Mr. Milhollin says he is simply driven by a desire to block the flow of supplies to entities suspected to be developing nuclear, chemical and biological weapons and the missiles that can convey them. To make his point that seemingly innocuous civilian products can kill, he has provided U.S. newspapers with documents on how scores of German, Swiss, British, French and American firms contributed wittingly or otherwise to Iraq’s nuclear and missile arsenal.
But the $550-billion-a-year U.S. electronics industry argues that it’s futile to seek to control access to technology that’s rapidly becoming available world-wide. “I don’t think Milhollin’s arguments are sustainable in the real world,” says Ed Black, president of the Washington-based Computer and Communications Industry Association.
The Risk Report
Mr. Milhollin, 61 years old, took leave from his university to open a Washington office in 1985. An engineering degree from Purdue University and 10 years as a U.S. Nuclear Regulatory Commission administrative judge have given him some credibility to operate in this field. And his opponents can’t easily accuse him of having a philosophical quarrel with big business: Another of his previous stints was as a Wall Street lawyer looking after the interests of General Motors Corp. and DuPont Co.
With private funding for nonproliferation in decline, Mr. Milhollin has learned how to make his avocation pay. While most of the funding for the Wisconsin Project comes from philanthropies such as the Ford Foundation, the Alton Jones Foundation and the John Merck Fund, the project’s single-biggest revenue source is a private intelligence service called the Risk Report.
The Commerce and Defense departments, the Customs Service, the Central Intelligence Agency and the Defense Intelligence Agency are among the U.S. government agencies that subscribe to this bimonthly CD-ROM product, which contains updates on the development of weapons proscribed by various international protocols. A number of U.S. multinational corporations also use the report to check up on the legitimacy of their foreign buyers.
“I don’t know how Gary does it, but there’s some information in (the Risk Report) that the government itself can’t get,” says a Defense aide who monitors the technology trade.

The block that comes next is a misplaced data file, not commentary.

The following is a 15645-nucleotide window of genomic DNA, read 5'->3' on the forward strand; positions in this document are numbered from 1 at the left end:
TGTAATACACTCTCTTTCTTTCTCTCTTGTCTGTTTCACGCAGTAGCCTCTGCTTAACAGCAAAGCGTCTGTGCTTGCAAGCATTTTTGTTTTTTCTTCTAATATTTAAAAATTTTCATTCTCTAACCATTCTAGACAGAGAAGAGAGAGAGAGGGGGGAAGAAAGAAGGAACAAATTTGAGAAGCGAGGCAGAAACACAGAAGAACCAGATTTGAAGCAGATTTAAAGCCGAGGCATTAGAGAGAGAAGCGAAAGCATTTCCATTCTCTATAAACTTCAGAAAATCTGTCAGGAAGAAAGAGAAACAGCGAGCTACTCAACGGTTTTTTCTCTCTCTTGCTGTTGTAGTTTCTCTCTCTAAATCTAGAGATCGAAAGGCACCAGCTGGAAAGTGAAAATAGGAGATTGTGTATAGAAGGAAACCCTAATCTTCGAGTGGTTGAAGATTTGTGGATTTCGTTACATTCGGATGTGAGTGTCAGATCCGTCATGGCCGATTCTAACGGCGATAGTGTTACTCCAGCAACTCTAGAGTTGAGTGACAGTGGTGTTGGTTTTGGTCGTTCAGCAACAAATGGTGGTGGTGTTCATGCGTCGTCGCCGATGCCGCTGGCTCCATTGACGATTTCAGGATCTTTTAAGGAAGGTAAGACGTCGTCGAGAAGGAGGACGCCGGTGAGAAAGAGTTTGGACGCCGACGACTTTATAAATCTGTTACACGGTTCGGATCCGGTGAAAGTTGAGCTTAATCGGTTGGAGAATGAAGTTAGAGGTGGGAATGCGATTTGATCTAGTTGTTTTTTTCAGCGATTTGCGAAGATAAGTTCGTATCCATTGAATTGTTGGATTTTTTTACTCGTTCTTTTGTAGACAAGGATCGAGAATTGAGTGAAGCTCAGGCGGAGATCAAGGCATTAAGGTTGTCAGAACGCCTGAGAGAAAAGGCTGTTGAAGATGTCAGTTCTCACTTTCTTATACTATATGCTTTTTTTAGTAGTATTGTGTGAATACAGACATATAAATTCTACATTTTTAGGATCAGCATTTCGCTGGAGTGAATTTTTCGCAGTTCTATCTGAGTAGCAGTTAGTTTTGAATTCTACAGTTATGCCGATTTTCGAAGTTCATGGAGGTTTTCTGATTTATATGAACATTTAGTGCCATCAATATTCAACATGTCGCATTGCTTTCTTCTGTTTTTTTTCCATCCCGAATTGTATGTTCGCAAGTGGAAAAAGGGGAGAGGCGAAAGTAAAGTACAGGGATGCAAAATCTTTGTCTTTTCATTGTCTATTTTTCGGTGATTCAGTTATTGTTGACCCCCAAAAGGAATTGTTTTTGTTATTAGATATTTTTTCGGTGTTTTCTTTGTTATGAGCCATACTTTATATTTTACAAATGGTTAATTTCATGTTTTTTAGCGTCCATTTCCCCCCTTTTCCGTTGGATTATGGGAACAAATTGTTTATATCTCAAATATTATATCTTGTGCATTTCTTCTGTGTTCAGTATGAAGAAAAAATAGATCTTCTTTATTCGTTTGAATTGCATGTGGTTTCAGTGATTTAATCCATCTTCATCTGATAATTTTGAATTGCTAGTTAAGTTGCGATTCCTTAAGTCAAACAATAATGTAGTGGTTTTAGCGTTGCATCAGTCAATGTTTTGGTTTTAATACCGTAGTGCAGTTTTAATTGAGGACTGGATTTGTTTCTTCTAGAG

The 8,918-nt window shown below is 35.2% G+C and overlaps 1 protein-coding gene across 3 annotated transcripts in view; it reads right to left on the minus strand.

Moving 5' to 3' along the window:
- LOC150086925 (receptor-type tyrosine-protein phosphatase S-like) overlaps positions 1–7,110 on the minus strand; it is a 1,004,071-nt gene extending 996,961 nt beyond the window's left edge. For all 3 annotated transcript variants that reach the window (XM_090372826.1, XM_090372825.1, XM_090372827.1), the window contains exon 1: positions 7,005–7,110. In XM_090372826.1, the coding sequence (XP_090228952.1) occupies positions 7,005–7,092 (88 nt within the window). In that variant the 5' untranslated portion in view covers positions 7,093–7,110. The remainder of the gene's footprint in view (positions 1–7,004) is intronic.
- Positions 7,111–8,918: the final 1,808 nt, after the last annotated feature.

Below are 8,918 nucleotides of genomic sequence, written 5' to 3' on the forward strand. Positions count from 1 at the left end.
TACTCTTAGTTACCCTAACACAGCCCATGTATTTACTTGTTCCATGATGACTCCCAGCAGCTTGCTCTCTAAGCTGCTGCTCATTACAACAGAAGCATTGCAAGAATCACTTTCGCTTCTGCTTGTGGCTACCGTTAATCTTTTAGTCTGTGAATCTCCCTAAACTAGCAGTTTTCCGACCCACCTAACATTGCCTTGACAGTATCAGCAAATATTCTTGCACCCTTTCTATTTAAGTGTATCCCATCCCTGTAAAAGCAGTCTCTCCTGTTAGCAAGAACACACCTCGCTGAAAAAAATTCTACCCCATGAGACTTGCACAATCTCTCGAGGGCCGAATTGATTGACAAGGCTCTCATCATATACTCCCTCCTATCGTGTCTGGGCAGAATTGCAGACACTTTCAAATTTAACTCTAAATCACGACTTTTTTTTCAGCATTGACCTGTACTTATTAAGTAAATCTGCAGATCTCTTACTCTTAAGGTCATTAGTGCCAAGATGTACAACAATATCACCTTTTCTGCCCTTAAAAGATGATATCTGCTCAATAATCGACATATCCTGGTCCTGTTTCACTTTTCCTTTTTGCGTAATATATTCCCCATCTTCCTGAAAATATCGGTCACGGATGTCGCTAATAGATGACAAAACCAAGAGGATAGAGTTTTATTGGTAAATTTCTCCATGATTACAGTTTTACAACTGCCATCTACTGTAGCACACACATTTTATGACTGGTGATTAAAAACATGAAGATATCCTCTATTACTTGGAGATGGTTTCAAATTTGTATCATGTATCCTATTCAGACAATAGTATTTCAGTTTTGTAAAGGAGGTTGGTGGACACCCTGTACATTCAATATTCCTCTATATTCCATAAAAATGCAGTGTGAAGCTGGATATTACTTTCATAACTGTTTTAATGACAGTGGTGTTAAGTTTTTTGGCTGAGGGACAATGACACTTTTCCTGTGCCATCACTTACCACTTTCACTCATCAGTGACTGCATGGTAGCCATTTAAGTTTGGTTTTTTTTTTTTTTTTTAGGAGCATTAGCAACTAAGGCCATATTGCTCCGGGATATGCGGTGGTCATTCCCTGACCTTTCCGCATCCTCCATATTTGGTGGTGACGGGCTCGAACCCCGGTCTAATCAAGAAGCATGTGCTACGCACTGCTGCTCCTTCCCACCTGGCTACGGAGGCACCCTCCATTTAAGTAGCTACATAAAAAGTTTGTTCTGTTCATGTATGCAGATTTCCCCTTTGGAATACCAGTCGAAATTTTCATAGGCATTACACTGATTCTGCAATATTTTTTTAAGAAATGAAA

Mr. Milhollin takes pride in the fact the list of Indian and Pakistani entities identified by the Commerce Department as potentially problematic buyers of technology late last year was almost identical to the one the Risk Report had published earlier.
He says he relies for the most part on public sources. Mr. Milhollin writes to companies for their annual reports and marketing brochures. He periodically checks what foreign agencies like the Chinese Institute for Aeronautics Information and the Indian Space Research Organization are reporting on missile development. He digs out news reports and pulls data from corporate Internet sites.
Mr. Milhollin sniffed out the unlicensed computer shipment to the China Academy of Sciences simply by scanning its Web site. One day he saw an academy write-up about its acquisition of a powerful computer from Silicon Graphics Inc. The arms-trade sleuth figured that the capacity of the machine exceeded the limits allowable for U.S. computer transfers to Chinese entities with possible involvement in weapons design or production. Official Chinese publications acknowledge that some of the academy’s 123 institutions work in atomic energy and other militarily sensitive fields.
The U.S. government subsequently investigated the sale, although Silicon Graphics said its machine wasn’t being used for military purposes. Beijing insisted there were no grounds for the investigation. The Commerce Department hasn’t reported the outcome of the investigation.